I must start off this column by admitting that I am not feeling my normal, jovial self. Not physically, mind you (my Asian assistant, Feng Guan, engages me in physical combat daily in order to keep me on my toes), but emotionally. My son, John, forced me to visit the Democratic National Convention. John and I have always had a difficult relationship, but this convention seems to be the breaking point.
It should not surprise you that I am a life-long Republican. A man must have his friends everywhere, however, even if it requires a “generous donation” to a certain, shall I say, queer and potentially corrupt Massachusetts fellow? Business requires making appearances, and since John was attending of his own volition, I came along too.
The convention started on an already sour note, with the first major speech given by Barack Obama’s wife. I understand times have changed, but I miss the days when a first lady was expected to do little except smile and ignore the extramarital conduct her husband engaged in. The Democrats of old knew this. Jackie Kennedy was the consummate lady, and Eleanor Roosevelt was even known to lift women up onto FDR’s wheelchair herself.
Now, I am not intending any offense against Mrs. Obama. I come from a long line of progressives: My father Washington was one of the first to oppose miscegenation laws, an advocacy he undertook on behalf of our dear servant Lucinda, his lifelong handmaid, and her bastard, mixed-race child Jackson.
Jackson never knew his father, but Washington felt for his plight as a technically illegal child and had always looked rather kindly on Lucinda. All I mean to say through that lengthy history lesson is this: I support the dark race, and I hold no sexist grudges. But allowing a woman to speak about politics in public is something I simply cannot abide by.
The worst part, of course, came later. All the democrats—Clinton, Obama, even that lovable scamp Biden—spoke of increased government programs. Of course, an educated man knows what that means: more transfers of wealth from job creators to the idle underclass.
That’s not the real tragedy: I think I’ve made my views clear on those issues. What’s truly sad is that these policies are causing a rift between John, my tragically leftist son, and myself. When I remarked that Medicaid was merely designed to “compensate for the wildly unhealthy life decisions made by those ethnic minorities,” he seemed to get mad at me.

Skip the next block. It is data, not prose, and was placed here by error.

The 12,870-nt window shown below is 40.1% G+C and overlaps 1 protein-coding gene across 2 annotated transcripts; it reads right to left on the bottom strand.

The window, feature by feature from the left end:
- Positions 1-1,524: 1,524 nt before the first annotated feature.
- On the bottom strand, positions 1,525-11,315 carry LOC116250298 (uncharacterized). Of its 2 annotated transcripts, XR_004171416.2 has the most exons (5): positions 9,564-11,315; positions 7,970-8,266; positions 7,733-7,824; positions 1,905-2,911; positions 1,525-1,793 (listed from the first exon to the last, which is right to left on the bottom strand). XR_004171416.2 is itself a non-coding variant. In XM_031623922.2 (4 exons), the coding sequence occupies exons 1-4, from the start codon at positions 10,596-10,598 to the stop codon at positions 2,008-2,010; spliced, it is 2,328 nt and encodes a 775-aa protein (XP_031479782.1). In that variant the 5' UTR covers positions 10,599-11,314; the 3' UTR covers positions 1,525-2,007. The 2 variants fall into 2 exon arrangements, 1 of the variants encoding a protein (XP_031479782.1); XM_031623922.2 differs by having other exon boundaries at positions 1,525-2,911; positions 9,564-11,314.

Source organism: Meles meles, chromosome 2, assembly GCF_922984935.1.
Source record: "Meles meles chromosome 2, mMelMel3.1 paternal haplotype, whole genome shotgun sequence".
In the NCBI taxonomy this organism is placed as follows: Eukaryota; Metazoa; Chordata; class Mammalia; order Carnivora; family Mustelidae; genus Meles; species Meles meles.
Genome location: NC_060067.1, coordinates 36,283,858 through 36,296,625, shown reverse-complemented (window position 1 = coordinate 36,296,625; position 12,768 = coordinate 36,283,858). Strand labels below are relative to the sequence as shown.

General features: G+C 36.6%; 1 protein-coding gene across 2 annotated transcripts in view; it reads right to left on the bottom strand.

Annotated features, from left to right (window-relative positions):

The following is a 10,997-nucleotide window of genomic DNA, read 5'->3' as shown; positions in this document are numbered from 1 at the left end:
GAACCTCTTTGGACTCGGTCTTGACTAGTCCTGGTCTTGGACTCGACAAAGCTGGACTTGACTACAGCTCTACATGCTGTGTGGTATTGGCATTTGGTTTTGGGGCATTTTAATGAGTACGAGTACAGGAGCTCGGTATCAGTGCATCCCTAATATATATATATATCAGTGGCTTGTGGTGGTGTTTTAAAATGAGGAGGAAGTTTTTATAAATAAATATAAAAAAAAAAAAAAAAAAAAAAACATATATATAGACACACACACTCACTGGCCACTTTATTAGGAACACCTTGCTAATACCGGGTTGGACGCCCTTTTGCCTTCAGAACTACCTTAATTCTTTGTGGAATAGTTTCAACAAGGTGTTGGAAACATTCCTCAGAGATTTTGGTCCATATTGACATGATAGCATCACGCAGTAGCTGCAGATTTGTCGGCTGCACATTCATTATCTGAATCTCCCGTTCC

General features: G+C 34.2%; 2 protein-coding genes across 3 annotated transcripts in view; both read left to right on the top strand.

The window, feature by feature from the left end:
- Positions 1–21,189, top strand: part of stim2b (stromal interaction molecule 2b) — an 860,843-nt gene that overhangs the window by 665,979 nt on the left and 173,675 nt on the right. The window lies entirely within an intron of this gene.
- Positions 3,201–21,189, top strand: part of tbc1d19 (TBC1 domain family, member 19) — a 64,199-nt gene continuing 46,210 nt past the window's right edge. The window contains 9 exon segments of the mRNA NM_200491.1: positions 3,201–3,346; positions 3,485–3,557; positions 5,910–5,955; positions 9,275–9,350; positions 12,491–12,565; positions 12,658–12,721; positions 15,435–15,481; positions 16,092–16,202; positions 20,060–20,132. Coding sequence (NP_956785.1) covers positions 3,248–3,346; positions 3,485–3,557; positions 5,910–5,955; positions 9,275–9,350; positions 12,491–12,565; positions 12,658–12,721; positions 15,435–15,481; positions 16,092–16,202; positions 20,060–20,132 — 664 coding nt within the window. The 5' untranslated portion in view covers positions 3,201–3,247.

“Dad,” he replied, looking out on Time Warner Arena. “You know I love you, even if we disagree politically. But I have to say, your views aren’t merely wrong, they’re immoral. You couch your hatred in an old-timey form of speech, so most people aren’t as viscerally turned off by it, but that doesn’t make it any less problematic.
“You say these things, these wildly offensive things that, coming from a younger person, would inspire a huge outcry. But instead, because no one wants to read closely into what lies behind an anachronistic vocabulary, nothing is said. It’s just viewed as the weird, bizarre ramblings of an old man.
“It’s ridiculous, Dad, because you actually have a tremendous amount of power. You, and elderly people like you, are in charge of most of this nation’s institutions. You make decisions that affect the lives of the ‘underclass,’ which really means minorities, you rant about all the time: They can’t get jobs if businessmen like you aren’t hiring anyone. Are you hearing me, Dad?”
Suffice it to say, I was angry and hurt. I love my son like a son, but I knew not what to say to him. I feel as though I chose my words unfortunately.
“Well, son, at least I’m not the one who elected a black president. How’s that for direct?”
He hasn’t said another word to me since.
The Grumpy Trustee apologizes for defaming Eleanor Roosevelt, his first true love, in this column.